Planetary Hunt Yields Four New 'Earth Twins'

1-6-15 Earth-like planet
This artist’s conception depicts an Earth-like planet orbiting an evolved star that has formed a stunning “planetary nebula.” Earlier in its life, this planet may have been like one of the eight newly discovered worlds orbiting in the habitable zones of their stars. David A. Aguilar/CfA

Astronomers have gotten one step closer to answering the question that occupies scientists and sci-fi enthusiasts alike: "Are we alone in the universe?" A team from the Harvard-Smithsonian Center for Astrophysics (CfA) has identified eight new planets that are within the habitable zones of the stars they orbit, and could hold the potential for life.

Researchers announced the discovery Tuesday at a meeting of the American Astronomical Society in Seattle. Four of those planets discovered are likely to be rocky and similar in size to Earth, scientists believe.

"It's another major milestone along a journey that astronomers have undertaken for 20 years," says David Kipping, an astronomer at the CfA and co-author of the research. "We've proved that there are numerous objects [that] could potentially support life."

Kipping and his colleagues, including lead author Guillermo Torres and Francois Fressin, set out a year-and-a-half ago to study a list of a dozen objects observed by NASA's Kepler spacecraft to determine whether they were genuine planets and whether they might be inhabitable.

Two of the objects, several hundred light years away, were identified by researchers as being the most Earth-like planets of any discovered to date.

Kepler monitors stars beyond our own solar system, looking for dips in the brightness level of those stars. That would signal the transit of an object between the instrument and the star. To determine whether the objects on their list were planets rather than other stars, the researchers looked at the shape of the light curve caused by the transits; U-shaped curves generally indicate a planet, while V-shaped curves would usually indicate another star interacting with the one being observed, Kipping explains.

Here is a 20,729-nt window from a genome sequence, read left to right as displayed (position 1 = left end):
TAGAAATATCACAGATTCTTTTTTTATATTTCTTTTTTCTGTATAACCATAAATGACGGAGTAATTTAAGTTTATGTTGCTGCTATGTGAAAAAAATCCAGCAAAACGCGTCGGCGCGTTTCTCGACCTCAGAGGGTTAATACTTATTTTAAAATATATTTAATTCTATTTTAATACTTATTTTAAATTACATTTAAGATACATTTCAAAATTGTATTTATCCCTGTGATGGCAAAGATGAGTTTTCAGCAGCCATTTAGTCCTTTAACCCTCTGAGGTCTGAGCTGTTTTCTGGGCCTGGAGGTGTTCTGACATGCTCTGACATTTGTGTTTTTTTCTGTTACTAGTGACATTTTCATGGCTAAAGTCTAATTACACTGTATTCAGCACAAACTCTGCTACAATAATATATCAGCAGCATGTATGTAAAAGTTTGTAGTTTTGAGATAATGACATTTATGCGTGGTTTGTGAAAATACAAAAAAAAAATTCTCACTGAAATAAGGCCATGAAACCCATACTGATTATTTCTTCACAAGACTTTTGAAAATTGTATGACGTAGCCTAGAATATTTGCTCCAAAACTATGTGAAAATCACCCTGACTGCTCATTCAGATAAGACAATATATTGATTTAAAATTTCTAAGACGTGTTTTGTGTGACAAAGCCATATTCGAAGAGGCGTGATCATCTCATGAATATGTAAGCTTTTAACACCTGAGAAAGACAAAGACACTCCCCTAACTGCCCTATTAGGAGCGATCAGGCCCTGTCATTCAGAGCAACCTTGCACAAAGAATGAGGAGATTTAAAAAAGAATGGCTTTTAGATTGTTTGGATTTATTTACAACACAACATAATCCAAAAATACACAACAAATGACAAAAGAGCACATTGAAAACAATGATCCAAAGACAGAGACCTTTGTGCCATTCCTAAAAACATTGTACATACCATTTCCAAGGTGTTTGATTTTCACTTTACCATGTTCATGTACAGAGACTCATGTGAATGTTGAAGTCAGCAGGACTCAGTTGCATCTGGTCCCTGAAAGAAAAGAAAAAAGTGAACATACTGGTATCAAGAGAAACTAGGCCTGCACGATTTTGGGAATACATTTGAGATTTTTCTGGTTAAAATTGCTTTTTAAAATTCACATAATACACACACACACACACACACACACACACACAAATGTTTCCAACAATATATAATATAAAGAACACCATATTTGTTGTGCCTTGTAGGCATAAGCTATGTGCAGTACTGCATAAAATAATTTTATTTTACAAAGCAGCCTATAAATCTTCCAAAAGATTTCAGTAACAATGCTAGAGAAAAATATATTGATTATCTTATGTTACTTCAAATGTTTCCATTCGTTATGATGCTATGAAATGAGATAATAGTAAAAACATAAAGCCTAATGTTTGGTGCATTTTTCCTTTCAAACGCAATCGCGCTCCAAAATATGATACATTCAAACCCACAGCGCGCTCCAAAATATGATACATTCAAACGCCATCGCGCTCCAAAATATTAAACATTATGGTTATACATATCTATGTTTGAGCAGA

Of the original 12 candidates, the team was able to establish that 11 are planets with almost 100 percent confidence, using a computer program developed by Torres and Fressin.

Three of those candidates were validated by other teams during the year-and-a-half Kipping's worked on its study. That leaves eight new exoplanets, or planets that orbit around a star other than the sun (also called extrasolar planets), that were announced for the first time in the CfA study.

Once they confirmed that the objects in question are planets, Kipping explains, the team checked whether they fulfilled two basic criteria for life as we know it: Are they within the habitable zone of the star they orbit? And are they the right size?

The habitable zone—sometimes referred to the "Goldilocks" zone by the media and the surface water liquid zone by scientists—is the range of distance from the star in which a planet orbiting it could have liquid water on its surface. In other words, the range in which water, if it existed on the surface of the planet, would neither boil off nor freeze—but stay just right.